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No. 137: SEP-OCT 2001

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Alaska's "Mummy People," Were They Ainus?

When The Russians First Arrived In The Aleutian Islands In The Mid-eighteenth Century, They Encountered The Remnants Of A Mysterious Ethnic Group Now Called The "Mummy People." Although These People Did Mummify Their Dead -- like Several Other Ancient Cultures -- they Were Far From Being Cadavers When They Drove The Russians Off The Beach Of Kodiak Island With A Rain Of Sharp Darts, Spears, And Lances. According To A Recent Article In Ancient American, They Also Launched Large Stones At The Russians Using Catapults! Protected By Body Shields Made Of Wood Covered With Rawhide, The Mummy People -- what Was Left Of Them -- were Formidable Warriors. But Who Were They?

Actually, The Russians Were Not The First To Meet The Mummy People In Mortal Combat. The Eskimos Had Faced Them In Their Island-by-island Conquest Of The Aleutians Begun Several Centuries Earlier. Today'S Aleuts Carry A Mixture Of Eskimo And Mummy-people Genes.

It Is The Uncertain Origin Of The Mummy People That Intrigues The Most. They Are Thought To Have Arrived In The Aleutians Some 7,000 Years Ago -- but From Where? Helping To Answer This Question Are Thousands Of Their Mummies Unearthed Over The Last 300 Years. Their Bones Resemble Those Of The Ainus Still Surviving In Northern Japan. Like The Ainus, The Mummy People Possessed Some Caucasian Features. In Fact, Some Had Reddish Hair.

The Ancient American Article Adds That The Ancient Aleuts Used The Decimal System, Manufactured White Parchment, And Made Fires Using Combustible Sulphur And Sparks Struck From Pyrite.

(Pettyjohn, F.s.; "Who Were The Caucasian 'Mummy People' Of Alaska?" Ancient American, No. 39, P. 26, 2001)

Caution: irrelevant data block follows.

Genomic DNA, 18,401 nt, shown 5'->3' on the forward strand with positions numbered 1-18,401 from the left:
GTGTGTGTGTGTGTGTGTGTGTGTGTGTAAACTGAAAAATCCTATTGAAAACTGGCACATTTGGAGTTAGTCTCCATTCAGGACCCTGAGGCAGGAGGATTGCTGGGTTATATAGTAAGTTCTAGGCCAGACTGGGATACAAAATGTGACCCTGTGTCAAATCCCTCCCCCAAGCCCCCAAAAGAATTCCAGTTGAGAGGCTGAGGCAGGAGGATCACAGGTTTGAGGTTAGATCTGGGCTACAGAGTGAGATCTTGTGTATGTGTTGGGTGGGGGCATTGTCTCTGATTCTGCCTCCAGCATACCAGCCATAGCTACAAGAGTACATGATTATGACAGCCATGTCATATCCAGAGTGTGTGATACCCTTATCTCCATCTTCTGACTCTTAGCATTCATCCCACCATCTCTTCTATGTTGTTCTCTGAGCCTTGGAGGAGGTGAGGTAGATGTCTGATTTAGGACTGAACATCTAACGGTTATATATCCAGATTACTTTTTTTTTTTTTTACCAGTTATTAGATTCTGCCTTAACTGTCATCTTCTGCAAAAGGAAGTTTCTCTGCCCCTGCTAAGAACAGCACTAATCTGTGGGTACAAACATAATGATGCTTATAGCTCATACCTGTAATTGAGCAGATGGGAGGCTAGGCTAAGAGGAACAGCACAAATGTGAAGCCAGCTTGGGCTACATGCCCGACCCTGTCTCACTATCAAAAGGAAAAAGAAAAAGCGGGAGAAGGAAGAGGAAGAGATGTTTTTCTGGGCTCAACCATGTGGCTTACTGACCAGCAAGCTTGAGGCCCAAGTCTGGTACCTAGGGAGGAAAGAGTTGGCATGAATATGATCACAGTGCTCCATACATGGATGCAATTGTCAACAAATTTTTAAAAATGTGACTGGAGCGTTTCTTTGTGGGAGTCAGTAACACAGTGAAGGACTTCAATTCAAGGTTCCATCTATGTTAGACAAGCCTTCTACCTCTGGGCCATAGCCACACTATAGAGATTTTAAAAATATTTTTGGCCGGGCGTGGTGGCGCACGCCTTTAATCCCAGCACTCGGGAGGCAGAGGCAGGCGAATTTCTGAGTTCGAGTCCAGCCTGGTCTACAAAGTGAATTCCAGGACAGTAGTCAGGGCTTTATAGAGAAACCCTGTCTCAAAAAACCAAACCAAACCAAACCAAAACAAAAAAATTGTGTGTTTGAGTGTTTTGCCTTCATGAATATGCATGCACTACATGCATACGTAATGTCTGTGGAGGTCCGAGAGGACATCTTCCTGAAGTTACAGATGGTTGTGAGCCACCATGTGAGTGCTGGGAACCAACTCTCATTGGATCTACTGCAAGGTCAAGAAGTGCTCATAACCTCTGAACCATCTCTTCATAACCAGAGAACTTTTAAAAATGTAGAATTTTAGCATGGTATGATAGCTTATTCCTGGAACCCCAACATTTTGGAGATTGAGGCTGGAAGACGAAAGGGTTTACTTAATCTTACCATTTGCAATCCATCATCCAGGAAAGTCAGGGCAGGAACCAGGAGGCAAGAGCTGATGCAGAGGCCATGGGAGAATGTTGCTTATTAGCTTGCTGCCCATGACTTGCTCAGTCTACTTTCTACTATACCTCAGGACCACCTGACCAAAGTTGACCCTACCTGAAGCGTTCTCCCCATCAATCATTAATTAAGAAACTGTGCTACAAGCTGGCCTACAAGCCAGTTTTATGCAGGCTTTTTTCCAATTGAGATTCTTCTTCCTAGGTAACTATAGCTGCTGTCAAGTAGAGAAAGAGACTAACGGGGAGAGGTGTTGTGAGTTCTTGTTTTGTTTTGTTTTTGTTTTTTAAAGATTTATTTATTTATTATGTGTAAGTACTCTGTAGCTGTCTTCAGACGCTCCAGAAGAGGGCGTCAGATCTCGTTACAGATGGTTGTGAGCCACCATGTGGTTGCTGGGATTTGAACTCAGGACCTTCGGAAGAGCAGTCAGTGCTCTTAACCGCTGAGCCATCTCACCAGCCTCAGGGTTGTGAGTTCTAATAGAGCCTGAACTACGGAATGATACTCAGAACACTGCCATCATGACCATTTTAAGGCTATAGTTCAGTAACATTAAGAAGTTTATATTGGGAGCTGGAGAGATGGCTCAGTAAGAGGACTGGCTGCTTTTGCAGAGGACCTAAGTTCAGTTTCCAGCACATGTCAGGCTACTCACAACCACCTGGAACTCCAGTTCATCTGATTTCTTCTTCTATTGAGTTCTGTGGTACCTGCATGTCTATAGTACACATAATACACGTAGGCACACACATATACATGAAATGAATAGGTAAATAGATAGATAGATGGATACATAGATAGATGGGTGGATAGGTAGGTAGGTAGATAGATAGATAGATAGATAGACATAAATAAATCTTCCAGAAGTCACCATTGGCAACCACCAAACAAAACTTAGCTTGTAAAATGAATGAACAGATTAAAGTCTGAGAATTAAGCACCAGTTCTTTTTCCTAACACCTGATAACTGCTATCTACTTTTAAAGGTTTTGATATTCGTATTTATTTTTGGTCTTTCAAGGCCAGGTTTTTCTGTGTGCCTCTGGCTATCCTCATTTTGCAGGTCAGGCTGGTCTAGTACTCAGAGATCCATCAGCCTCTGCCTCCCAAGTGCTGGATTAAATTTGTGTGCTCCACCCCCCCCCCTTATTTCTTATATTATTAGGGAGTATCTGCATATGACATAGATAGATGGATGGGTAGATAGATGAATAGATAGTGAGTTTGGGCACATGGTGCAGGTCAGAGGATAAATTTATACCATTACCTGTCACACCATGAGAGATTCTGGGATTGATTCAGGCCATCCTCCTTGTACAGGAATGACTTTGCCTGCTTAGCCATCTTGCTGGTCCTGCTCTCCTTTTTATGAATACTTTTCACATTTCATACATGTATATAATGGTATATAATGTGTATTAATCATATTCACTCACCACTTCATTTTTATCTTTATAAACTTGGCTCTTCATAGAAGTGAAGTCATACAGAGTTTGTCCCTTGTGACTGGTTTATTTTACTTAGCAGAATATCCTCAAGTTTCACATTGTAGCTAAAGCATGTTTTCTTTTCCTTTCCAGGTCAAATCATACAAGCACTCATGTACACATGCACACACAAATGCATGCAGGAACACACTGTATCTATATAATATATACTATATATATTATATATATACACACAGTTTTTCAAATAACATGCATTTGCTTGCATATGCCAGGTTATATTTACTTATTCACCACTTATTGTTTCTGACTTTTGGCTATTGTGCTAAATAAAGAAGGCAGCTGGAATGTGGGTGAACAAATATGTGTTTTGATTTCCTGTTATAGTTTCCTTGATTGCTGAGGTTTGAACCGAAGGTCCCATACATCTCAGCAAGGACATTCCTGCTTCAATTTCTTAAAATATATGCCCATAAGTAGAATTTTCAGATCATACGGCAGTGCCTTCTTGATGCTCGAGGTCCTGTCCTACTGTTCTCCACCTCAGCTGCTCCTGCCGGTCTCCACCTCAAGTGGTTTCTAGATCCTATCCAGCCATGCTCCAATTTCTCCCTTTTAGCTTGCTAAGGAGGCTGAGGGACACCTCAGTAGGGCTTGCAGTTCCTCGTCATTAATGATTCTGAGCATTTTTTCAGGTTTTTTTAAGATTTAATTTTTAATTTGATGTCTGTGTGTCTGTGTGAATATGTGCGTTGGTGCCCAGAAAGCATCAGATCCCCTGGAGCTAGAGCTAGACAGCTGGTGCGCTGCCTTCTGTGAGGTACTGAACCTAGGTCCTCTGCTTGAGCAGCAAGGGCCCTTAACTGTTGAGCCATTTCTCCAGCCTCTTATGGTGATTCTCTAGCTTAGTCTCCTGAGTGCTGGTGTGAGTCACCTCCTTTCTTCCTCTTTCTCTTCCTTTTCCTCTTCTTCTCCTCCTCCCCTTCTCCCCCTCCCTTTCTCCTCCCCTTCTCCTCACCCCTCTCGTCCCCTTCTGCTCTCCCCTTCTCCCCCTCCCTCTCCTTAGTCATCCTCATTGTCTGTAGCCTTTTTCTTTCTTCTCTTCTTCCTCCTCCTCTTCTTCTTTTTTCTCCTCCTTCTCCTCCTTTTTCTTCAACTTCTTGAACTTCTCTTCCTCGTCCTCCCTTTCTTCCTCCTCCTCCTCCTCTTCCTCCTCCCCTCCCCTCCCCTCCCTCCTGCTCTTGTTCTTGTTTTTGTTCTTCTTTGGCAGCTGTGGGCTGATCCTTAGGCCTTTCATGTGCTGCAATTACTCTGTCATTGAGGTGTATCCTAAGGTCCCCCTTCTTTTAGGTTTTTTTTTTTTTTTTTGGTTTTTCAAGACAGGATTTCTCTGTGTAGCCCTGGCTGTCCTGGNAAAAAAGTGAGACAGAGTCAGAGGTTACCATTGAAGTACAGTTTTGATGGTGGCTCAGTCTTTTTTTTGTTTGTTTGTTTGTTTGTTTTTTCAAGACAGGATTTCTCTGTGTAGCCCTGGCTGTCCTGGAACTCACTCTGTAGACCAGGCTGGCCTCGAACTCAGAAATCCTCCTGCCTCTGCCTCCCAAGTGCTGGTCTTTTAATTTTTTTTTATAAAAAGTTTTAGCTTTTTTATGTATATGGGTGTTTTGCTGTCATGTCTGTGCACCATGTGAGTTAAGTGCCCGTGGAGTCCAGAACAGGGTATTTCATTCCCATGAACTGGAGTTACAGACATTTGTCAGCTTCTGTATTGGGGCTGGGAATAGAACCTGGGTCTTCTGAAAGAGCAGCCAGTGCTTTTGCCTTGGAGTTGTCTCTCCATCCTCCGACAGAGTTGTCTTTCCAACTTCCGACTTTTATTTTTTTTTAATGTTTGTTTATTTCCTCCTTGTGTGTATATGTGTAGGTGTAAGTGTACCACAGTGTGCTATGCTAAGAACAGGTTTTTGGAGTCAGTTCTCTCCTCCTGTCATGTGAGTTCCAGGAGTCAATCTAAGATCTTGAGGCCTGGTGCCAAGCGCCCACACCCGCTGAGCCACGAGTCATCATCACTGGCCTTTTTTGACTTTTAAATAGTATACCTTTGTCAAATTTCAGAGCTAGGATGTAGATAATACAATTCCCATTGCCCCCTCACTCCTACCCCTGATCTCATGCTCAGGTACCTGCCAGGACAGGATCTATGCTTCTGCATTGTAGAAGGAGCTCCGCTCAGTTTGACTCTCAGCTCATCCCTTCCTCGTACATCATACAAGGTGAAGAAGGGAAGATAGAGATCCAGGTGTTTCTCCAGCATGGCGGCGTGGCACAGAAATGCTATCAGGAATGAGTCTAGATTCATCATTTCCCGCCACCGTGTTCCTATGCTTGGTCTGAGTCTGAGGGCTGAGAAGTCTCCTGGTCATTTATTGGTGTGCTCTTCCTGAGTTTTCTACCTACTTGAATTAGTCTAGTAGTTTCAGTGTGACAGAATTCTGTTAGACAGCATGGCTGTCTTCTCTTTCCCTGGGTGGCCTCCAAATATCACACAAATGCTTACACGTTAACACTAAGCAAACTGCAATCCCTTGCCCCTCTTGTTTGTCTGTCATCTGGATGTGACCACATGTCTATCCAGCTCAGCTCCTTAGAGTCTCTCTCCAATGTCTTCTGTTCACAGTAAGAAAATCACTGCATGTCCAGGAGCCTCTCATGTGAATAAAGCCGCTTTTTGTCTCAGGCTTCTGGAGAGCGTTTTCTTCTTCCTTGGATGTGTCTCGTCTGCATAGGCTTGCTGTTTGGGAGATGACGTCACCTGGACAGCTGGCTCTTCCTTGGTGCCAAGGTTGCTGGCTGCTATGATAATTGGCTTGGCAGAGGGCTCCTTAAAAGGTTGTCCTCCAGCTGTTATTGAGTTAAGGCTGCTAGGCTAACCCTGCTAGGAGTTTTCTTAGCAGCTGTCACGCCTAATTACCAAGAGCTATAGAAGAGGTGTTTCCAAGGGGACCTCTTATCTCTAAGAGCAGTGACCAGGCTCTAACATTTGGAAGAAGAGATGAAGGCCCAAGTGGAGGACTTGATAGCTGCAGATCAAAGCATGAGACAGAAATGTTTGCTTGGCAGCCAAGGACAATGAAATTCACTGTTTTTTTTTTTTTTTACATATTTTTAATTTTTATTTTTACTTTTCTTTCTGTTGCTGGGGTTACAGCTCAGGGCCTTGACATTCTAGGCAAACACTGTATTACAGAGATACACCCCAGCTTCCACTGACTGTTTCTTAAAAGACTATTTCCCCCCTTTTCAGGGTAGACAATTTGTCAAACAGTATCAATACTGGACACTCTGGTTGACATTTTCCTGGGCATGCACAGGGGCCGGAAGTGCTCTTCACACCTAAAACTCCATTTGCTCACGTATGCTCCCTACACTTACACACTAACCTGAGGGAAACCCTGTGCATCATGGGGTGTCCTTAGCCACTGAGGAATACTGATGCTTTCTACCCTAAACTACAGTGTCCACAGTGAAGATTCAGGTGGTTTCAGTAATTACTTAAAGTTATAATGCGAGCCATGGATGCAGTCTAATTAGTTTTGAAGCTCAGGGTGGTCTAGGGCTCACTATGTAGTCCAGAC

Comment. For Earlier Speculations About Possible Ainu Incursions Into North America, See Sf#124. We Wonder How Kennewick Man And Those Caucasian Mummies Recently Dug Up In Asia Fit In.

When the Russians first arrived in the Aleutian Islands in the mid-Eighteenth Century, they encountered the remnants of a mysterious ethnic group now called the "mummy people." Although these people did mummify their dead-like several other ancient cultures -- they were far from being cadavers when they drove the Russians off the beach of Kodiak Island with a rain of sharp darts, spears, and lances. According to a recent article in Ancient American, they also launched large stones at the Russians using catapults! Protected by body shields made of wood covered with rawhide, the mummy people -- what was left of them -- were formidable warriors. But who were they?

Actually, the Russians were not the first to meet the mummy people in mortal combat. The eskimos had faced them in their island-by-island conquest of the Aleutians begun several centuries earlier. Today's Aleuts carry a mixture of Eskimo and mummy-people genes.

It is the uncertain origin of the mummy people that intrigues the most. They are thought to have arrived in the Aleutians some 7,000 years ago -- but from where? Helping to answer this question are thousands of their mummies unearthed over the last 300 years. Their bones resemble those of the Ainus still surviving in northern Japan. Like the Ainus, the mummy people possessed some Caucasian features. In fact, some had reddish hair.

The Ancient American article adds that the ancient Aleuts used the decimal system, manufactured white parchment, and made fires using combustible sulphur and sparks struck from pyrite.

(Pettyjohn, F.S.; "Who Were the Caucasian 'Mummy People' of Alaska?" Ancient American, no. 39, p. 26, 2001)

Comment. For earlier speculations about possible Ainu incursions into North America, see SF#124. We wonder how Kennewick Man and those Caucasian mummies recently dug up in Asia fit in.

From Science Frontiers #137, SEP-OCT 2001. 2001 William R. Corliss

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